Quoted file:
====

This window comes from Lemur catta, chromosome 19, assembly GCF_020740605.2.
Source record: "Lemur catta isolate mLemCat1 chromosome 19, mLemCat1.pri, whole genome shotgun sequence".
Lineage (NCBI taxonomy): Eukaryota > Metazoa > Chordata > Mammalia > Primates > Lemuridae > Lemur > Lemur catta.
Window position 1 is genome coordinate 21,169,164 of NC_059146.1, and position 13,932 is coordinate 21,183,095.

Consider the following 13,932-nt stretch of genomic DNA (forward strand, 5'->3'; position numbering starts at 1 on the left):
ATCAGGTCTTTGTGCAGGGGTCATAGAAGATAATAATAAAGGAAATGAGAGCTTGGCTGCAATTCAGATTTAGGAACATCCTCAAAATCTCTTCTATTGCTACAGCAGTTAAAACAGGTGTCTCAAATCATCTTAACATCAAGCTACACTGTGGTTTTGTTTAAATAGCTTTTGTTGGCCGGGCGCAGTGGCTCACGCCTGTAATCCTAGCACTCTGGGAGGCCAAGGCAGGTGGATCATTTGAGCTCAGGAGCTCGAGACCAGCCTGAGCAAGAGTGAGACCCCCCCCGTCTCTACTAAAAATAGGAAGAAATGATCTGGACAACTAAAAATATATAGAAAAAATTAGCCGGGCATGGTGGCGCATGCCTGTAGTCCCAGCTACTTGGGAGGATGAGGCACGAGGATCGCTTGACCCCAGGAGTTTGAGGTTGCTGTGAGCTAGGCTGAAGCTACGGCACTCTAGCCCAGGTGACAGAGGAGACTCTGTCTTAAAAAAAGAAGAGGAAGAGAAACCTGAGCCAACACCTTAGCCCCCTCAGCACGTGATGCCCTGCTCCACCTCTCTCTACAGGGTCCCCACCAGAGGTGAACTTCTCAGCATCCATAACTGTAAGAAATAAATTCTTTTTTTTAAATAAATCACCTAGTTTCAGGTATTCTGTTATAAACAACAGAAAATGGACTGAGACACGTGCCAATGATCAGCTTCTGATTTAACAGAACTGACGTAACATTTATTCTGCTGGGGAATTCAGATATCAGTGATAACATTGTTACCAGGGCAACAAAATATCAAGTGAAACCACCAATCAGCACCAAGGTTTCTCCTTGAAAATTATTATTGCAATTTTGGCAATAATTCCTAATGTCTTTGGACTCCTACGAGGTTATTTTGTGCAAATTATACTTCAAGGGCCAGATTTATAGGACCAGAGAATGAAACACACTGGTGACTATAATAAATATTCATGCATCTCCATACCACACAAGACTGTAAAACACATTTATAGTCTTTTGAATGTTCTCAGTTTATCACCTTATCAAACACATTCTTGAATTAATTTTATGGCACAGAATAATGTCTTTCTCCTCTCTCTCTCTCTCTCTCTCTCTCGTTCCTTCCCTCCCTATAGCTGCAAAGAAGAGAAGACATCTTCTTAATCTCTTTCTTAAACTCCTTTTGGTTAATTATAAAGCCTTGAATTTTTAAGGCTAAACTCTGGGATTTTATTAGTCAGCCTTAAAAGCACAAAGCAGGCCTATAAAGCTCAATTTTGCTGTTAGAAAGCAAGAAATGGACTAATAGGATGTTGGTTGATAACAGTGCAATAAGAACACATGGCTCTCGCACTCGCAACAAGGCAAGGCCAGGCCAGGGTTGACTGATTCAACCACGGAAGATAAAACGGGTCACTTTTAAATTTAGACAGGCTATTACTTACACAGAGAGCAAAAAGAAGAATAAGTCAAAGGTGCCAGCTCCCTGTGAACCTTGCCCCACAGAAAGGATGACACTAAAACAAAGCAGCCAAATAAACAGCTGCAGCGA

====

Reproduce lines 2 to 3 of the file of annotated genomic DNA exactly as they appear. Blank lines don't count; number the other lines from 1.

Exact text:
Source record: "Lemur catta isolate mLemCat1 chromosome 19, mLemCat1.pri, whole genome shotgun sequence".
Lineage (NCBI taxonomy): Eukaryota > Metazoa > Chordata > Mammalia > Primates > Lemuridae > Lemur > Lemur catta.